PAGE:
My favorite mystery writer of all-time is Kenneth Millar, better known by his pen name “Ross Macdonald.” Macdonald’s Lew Archer series would get my vote for best detective series written in the United States. The mysteries are dense and multilayered but it’s not just that. Millar had a great way of getting into his character’s psyches and making them three dimensional. There are always stakes in an Archer book and the stakes feel real to the reader.
Archer is less of a character in those books and more of a Virgil, guiding the readers into the hell the characters have made. We don’t know much about him and that never changes through the series.
This is the opposite of Michael Connelly’s most popular creation, Detective Hieronymous Bosch. We know all about Bosch’s life, his time in the war, the way cases affect him, etc. But even considering that, Connelly claims that this novel is a tribute to Macdonald, one of the big influences on his work. And you can see why: Bosch as PI instead of LAPD detective, the delve through a rich family with a mysterious past, the title itself which could have easily been an Archer title.
It was this inspiration that drove me to read The Wrong Side of Goodbye, a book from an author I often like but want to like more. Michael Connelly is a good procedural writer and he writes procedurals in a way that do not leave me bored with mundane details or cop cliches. But as I’ve said in the past, my issue with Connelly is how so many (too many!) of his plots revolve around abused/brutally murdered women and/or children. I get that this happens in real life but it’s not something I need to read on a consistently regular basis. Even Connelly’s idol Macdonald didn’t got to that specific well often. And it’s a tired trope in mystery lit, one that contributes to the general sense of misogyny in this country, whether intentional or otherwise.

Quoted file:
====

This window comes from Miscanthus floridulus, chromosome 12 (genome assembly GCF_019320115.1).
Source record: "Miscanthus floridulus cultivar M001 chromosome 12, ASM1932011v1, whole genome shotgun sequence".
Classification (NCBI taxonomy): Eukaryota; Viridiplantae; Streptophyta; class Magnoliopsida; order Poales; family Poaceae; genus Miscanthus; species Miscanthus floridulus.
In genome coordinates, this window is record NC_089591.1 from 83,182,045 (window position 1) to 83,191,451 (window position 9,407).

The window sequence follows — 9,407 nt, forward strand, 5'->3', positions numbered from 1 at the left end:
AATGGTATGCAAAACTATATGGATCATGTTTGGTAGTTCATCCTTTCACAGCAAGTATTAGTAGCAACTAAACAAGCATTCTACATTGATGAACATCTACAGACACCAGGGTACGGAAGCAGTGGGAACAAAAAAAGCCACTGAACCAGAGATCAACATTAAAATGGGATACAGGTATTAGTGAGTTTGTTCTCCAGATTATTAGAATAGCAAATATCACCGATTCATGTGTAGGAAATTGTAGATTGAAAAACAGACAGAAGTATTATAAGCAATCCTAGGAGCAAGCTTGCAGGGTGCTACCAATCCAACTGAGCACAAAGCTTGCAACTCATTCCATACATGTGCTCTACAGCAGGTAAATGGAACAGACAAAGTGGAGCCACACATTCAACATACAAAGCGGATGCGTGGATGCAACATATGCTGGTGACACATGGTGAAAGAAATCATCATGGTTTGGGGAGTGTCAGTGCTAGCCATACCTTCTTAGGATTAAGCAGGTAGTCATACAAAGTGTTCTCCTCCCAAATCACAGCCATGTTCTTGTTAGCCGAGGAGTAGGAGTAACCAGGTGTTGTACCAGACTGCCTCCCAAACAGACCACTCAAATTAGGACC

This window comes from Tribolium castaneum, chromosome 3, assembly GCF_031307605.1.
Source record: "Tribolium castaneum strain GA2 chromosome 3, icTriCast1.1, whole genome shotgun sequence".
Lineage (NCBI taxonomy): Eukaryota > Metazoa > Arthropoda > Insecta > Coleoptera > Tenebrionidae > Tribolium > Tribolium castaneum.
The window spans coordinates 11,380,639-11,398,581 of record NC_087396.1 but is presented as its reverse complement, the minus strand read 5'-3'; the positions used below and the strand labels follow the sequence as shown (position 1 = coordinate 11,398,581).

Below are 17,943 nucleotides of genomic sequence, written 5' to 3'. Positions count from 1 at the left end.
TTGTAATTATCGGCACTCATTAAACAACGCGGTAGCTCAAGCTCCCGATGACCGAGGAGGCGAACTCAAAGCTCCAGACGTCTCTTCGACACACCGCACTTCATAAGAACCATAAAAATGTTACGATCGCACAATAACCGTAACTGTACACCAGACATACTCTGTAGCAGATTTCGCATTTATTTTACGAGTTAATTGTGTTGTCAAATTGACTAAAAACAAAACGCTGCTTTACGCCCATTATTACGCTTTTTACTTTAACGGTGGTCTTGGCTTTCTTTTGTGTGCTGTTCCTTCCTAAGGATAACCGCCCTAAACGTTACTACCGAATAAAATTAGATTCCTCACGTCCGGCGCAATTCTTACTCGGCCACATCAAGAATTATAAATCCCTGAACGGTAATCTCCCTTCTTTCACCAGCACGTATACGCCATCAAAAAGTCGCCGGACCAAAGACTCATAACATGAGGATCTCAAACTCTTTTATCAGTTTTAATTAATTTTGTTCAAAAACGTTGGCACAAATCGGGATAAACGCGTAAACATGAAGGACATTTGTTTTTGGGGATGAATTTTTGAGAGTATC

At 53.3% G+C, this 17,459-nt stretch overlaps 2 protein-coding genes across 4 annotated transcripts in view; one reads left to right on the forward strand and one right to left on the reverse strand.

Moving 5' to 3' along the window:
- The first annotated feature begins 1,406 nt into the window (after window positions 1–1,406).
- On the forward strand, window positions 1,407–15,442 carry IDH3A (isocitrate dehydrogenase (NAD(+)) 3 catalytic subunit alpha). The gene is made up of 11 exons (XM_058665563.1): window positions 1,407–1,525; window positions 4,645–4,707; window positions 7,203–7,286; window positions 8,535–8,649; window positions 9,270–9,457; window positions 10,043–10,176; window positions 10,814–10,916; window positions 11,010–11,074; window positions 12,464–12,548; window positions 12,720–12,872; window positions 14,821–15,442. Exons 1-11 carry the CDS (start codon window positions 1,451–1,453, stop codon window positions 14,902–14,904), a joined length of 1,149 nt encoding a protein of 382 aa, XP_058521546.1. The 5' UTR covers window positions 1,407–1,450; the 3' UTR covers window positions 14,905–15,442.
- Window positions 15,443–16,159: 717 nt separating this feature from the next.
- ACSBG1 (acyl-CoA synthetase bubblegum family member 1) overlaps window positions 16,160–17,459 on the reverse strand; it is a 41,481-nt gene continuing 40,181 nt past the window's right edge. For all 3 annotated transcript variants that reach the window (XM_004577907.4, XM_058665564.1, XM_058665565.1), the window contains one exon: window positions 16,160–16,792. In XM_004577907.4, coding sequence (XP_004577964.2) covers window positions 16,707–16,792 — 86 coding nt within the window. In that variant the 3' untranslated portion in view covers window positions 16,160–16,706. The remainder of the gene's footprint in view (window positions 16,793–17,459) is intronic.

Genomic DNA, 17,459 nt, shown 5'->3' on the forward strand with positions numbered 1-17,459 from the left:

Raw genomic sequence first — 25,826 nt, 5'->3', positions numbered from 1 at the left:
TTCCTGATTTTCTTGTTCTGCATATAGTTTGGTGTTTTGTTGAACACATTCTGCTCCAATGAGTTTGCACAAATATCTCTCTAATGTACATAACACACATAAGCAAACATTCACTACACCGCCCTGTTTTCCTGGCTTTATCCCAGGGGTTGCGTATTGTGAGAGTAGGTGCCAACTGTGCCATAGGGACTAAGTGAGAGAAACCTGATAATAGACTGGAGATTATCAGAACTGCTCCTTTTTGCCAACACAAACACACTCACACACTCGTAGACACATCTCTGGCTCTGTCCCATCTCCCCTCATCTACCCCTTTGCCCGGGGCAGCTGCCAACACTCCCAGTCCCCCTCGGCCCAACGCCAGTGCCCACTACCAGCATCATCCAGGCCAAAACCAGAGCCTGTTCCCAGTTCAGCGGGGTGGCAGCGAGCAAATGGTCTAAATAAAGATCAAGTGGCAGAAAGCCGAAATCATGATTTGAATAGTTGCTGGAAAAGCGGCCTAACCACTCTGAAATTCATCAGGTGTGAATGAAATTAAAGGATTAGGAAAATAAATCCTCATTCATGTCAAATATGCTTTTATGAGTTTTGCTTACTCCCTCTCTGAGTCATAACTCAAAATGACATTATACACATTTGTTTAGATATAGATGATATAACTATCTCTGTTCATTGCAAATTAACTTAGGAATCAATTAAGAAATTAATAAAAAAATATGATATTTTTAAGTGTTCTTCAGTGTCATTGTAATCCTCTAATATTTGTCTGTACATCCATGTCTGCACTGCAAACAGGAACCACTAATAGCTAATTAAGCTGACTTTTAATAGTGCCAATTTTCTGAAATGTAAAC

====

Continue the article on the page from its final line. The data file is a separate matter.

This book breaks down into two parts, one great, the other not. The A plot: Connelly doing PI work for a rich man trying to find long lost scions, is fantastic and a tribute worthy of Macdonald. It kept me gripped in suspense until its resolution. The B plot, Bosch moonlighting as a volunteer San Fernando PD detective trying to track a serial rapist…ugh. I didn’t know that would be the case going in and was disappointed when I found out.
And the sad thing is, plot A doesn’t need plot B at all. It’s a good enough story to stand on its own. I enjoyed it and was gripped until near the very end (it resolves itself too tidy). Connelly’s books are longer than the typical bestselling mystery writer. Whereas the former will clock in between 280-350, Connelly regularly pushes 400 and beyond. Which is cool, I don’t mind length. And I wasn’t eye-rolling over the length of this one. But ditch the B plot, clean up the end, and you’ve got a banger.
Nevertheless, this is a good cop tale and I’ll have to keep being selective with which Connelly books I read because I do like his work.